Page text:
The Best Books about Dogs

Dog enjoying books

Dogs are humanity’s greatest achievement. Ever since we began domesticating them some 15,000 years ago, they have been our providers, entertainers, rescuers, colleagues, counselors, and, most importantly, our best friends. It’s no surprise that a species that’s played such a vital role in our history has also inspired some incredible stories—like these 11 great books about dogs:

The Philosopher and The Wolf, by Mark Rowlands

Rowlands’ memoir of his time raising a wolf named Brenin is a both a tearjerker and a page-turner. It’s also a captivating philosophical foray into contrasts in canine and simian intelligence, garnished with a metric ton of self-deprecating jokes. Definitely worth the read.

Where the Red Fern Grows, by Wilson Rawls

This story about a boy who trains his two Redbone Coonhounds into champion hunters is a classic for a reason. Just make sure to have a tissue handy.

The Chet and Bernie Series, by Spencer Quinn

Told from the perspective of the sleuthing dog Chet, this riveting series is a New York Times best-seller for a lot of reasons. There’s the heartwarming relationship between Chet and his human/partner Bernie Little, which will strike a chord with any dog owner. There’s the subtle humor resulting from Chet’s misunderstanding of certain words and situations. Oh yeah, and there’s adventure, action, intrigue—all that good stuff you want out of a mystery. If you haven’t read the series, start now, so you can catch up in time for the 6th installment, The Sound and The Furry (due out September 10).

The Incredible Journey, by Sheila Burnford

Based on the tight-knit friendship her own pets shared, Burnford wrote this iconic tale of a Siamese cat, a bull terrier, and a Labrador Retriever traveling 250 miles through the Canadian wilderness to find their family. It inspired a 1963 film of the same name, and the 1993 movie Homeward Bound.

White Fang and The Call of the Wild, by Jack London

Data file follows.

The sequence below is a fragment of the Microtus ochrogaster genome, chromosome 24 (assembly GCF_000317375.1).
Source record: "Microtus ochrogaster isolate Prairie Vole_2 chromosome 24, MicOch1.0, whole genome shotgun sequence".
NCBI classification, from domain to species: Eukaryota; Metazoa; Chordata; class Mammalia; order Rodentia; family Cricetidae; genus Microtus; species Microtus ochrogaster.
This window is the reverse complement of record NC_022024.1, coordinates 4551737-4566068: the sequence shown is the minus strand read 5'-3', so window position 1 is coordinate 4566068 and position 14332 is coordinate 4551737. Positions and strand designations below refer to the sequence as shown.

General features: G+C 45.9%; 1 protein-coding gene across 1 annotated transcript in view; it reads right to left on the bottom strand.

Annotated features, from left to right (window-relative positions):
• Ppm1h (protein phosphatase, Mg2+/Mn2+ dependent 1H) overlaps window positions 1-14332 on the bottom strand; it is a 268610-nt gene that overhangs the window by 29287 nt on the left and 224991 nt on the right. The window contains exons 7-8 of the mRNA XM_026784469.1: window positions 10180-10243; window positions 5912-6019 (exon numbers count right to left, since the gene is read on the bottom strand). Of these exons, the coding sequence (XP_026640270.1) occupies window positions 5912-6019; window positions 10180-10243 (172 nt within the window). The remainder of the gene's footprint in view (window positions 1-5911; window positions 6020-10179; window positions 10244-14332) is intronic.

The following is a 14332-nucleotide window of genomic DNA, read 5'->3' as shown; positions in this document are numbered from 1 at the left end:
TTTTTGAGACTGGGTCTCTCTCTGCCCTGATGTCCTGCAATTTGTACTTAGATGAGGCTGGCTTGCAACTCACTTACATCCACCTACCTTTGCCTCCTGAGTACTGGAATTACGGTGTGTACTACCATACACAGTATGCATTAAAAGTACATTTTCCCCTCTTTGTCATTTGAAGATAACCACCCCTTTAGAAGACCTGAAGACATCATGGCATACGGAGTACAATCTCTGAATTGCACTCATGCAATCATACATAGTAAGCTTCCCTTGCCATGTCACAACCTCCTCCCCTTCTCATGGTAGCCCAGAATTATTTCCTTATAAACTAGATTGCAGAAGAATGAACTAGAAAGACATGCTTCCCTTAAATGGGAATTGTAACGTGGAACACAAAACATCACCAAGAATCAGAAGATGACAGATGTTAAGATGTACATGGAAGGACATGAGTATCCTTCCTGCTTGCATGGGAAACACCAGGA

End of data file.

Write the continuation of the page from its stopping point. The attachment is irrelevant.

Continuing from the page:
London’s two masterpieces are best read together, as London intended them to be thematic mirrors of each other. White Fang is about a wild wolfdog undergoing domestication, while Buck, the central character of The Call of the Wild, is a dog who embraces his destiny in the wilderness. Told from the perspective of the dogs, the books are exquisitely written, and will make any reader yearn for the pristine Arctic landscape.

Rin Tin Tin, by Susan Orlean

There are lots of books about famous historical dogs, but Susan Orlean’s Rin Tin Tin is a great place to start. This legendary German Shepherd had a more exciting life than most humans, from his humble beginnings on a WWI battlefield to his international stardom.

The Genius of Dogs, by Brian Hare and Vanessa Woods

“Genius” and “dogs” are not usually words you hear together. Indeed, one of the reasons our canine companions are so endearing is because they often appear to be adorably lacking in the brains department. But dogs are incredibly socially intelligent, and can read cues no other animal can. Based on compelling new research, The Genius of Dogs will make you look at your dog in a whole new light.

Old Yeller, by Frank Gipson

The inspiration for the famous 1957 film of the same name, Old Yeller has earned a place on any dog lover’s bookshelf. Several boxes of tissues may be necessary in this case.

The Lost History of the Canine Race, by Mary Elizabeth Thurston

Dogs have played a central role in human civilization, and anthropologist/author Thurston passionately argues that it’s past time we regard them with the respect they deserve. She chronicles the history of the domesticated dog, from the mummified canines of ancient Egypt to the dog shows of Renaissance Europe. This is an extensive—and not always pretty—history of the canine/human collaborative relationship.

My Dog: The Paradox, by Matthew Inman

You may have already seen this heartfelt comic by Matthew Inman on his beloved site The Oatmeal. It’s an often profane, totally hilarious, and deeply thoughtful reflection on what the aphorism “man’s best friend” really means.

What’s your favorite book about dogs?

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